Brits go Bauhaus – the external structure
The site was a former gas-works site in Kensal Green, one of the poorest parts of North Kensington. Financed by the GLCC, the estate was intended to provide adequate living conditions for low-income families. The 68 flats of Kensal House are situated in two large blocks, which run parallel to Ladbroke Grove. The way the blocks run from north to south is an example of the use of the Zeilenbau concept – literally housing in rows – requiring that living rooms face westwards and have the evening sun. Bauhaus principal Walter Gropius was among the architects who favoured this ‘heliotropic’ approach, reflecting the emphasis placed on natural cycles.
Reinforced concrete was used for the frame of the blocks and the walls were insulated internally with 1-inch, compressed cork. The block’s exterior was then covered with white concrete paint. This choice of colour probably had a sanitary purpose, but today makes the building look rather dirty, due to irregular upkeep. Blue paint was used on the bridges and exterior staircases, which connect the blocks. Use of one bold colour can also be found for example on the exterior of Bauhaus masters’ houses.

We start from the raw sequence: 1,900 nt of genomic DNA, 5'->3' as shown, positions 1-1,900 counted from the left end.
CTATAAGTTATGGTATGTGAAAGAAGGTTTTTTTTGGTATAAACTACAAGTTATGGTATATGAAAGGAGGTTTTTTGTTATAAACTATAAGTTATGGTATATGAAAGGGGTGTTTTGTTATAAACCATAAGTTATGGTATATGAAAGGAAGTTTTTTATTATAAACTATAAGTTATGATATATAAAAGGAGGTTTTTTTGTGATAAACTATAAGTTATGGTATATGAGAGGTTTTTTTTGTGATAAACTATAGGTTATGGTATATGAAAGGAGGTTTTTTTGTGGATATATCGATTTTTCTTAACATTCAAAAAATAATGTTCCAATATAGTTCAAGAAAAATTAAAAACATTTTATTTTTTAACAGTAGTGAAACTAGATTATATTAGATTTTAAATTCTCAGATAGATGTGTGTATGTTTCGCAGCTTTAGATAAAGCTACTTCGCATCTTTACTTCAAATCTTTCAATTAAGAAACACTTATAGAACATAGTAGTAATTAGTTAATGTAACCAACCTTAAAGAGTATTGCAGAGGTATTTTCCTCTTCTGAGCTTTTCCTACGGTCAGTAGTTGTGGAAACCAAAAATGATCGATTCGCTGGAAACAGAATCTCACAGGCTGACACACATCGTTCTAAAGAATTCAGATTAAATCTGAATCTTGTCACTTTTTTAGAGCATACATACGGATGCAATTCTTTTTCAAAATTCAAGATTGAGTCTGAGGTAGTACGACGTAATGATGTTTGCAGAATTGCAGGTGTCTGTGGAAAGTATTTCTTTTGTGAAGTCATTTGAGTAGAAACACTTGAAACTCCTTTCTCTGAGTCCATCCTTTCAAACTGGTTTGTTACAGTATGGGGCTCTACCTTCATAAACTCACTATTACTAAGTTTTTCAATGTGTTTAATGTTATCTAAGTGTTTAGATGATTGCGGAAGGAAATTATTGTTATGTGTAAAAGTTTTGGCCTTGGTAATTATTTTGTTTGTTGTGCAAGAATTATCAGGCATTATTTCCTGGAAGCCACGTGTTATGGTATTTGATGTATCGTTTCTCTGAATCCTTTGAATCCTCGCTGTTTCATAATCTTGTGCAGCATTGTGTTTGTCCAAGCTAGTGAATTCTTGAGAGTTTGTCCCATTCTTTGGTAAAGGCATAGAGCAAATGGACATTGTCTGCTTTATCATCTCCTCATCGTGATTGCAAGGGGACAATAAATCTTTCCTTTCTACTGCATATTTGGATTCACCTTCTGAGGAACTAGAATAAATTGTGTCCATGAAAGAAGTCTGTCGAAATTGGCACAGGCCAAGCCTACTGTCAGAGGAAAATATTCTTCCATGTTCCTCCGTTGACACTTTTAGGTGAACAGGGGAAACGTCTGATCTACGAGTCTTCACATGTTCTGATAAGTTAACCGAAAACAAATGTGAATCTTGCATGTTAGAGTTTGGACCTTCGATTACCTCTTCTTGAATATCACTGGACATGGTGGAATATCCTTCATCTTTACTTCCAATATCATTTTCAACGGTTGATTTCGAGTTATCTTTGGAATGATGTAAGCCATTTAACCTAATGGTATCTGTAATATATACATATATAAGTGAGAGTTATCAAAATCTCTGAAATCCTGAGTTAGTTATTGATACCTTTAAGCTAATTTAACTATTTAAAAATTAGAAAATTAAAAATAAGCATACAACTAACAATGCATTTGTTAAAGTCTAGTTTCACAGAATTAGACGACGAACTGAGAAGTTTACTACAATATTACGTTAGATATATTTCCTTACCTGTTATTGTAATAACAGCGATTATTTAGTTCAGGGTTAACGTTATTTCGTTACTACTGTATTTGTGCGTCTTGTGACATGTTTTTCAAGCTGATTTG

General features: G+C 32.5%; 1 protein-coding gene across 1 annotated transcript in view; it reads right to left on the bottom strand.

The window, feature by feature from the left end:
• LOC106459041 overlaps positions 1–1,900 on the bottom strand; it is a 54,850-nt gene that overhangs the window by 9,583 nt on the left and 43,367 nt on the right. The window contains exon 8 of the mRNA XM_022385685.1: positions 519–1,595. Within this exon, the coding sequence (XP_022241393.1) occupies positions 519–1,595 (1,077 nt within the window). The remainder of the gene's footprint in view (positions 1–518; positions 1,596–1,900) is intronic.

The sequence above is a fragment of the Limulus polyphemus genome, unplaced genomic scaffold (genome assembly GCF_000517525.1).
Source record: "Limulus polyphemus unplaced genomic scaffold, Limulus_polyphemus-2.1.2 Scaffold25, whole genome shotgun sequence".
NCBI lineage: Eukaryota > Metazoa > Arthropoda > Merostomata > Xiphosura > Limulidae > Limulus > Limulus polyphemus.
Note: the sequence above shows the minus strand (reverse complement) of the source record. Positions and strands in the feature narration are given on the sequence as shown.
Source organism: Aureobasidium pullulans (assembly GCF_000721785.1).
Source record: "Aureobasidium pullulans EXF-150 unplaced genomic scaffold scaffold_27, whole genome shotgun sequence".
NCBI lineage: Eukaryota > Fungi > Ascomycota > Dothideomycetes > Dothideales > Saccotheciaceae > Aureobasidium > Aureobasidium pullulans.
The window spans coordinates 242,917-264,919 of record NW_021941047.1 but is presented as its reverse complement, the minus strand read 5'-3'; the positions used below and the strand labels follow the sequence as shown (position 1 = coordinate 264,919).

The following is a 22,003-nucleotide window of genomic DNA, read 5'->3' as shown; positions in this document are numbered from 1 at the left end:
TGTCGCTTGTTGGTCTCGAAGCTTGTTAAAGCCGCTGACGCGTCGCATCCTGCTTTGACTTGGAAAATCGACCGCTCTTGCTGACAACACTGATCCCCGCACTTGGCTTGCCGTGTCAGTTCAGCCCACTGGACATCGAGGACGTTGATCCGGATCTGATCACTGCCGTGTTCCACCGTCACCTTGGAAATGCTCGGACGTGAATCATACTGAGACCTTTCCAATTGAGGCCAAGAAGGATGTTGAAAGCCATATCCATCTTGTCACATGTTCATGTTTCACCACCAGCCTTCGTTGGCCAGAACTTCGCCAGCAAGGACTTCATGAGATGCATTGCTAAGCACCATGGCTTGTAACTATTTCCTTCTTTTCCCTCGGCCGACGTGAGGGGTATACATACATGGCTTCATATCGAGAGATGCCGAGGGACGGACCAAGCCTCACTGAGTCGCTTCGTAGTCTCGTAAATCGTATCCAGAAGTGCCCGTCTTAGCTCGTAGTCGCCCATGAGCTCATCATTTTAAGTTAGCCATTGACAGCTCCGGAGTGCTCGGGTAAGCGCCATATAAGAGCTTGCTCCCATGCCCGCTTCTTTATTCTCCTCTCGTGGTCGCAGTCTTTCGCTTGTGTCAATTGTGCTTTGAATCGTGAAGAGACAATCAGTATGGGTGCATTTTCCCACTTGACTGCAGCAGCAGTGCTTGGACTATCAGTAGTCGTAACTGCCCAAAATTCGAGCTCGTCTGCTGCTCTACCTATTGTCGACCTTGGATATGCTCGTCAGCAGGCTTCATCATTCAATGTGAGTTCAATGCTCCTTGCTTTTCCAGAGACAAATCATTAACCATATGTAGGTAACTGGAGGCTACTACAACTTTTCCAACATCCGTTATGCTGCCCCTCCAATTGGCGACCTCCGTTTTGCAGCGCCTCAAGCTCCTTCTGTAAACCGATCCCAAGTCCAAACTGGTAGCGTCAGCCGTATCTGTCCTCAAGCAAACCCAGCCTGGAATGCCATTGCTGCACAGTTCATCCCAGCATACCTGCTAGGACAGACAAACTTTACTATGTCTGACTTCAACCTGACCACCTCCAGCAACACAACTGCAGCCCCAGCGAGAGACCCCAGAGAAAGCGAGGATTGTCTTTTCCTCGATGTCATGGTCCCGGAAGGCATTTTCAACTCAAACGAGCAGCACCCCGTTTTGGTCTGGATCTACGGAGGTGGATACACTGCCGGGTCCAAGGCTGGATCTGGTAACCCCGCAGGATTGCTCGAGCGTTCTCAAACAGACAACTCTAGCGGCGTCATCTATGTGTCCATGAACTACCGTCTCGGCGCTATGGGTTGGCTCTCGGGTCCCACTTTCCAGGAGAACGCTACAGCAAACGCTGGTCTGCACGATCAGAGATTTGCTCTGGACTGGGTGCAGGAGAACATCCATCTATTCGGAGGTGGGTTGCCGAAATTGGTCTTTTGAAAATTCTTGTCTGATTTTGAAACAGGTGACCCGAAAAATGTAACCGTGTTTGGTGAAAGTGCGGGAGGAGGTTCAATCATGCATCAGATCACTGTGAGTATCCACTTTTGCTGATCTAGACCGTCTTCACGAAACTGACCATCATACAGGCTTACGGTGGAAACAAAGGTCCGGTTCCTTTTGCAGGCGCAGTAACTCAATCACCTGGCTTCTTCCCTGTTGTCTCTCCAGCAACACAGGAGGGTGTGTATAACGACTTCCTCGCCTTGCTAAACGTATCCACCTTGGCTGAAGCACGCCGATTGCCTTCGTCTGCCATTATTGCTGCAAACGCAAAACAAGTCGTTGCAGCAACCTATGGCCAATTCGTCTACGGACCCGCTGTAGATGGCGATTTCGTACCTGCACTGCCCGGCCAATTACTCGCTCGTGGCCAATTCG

Beams and columns support the structure from beneath. This use of columns to create an airy and passable space on the ground-floor level may have been influenced by Le Corbusier’s idea of allowing the air to circulate beneath and to give the impression that the building is not subject to the laws of gravity. There are also bridges, which connect the blocks, perhaps derived from Le Corbusier’s ‘elevated streets’ concept. Between the two blocks, space was grassed over and later planted by enthusiastic tenants. Apart from the housing blocks, Kensal House also had its own nursery. The nursery sits on the “sunny side of the playground” and its semi-circular form follows the perimeter of the gas-holder, which had previously occupied the site. Use of this feature shows that Fry and Denby were willing to reference the gas company, given its investor role. The flat roofs show Bauhaus influence.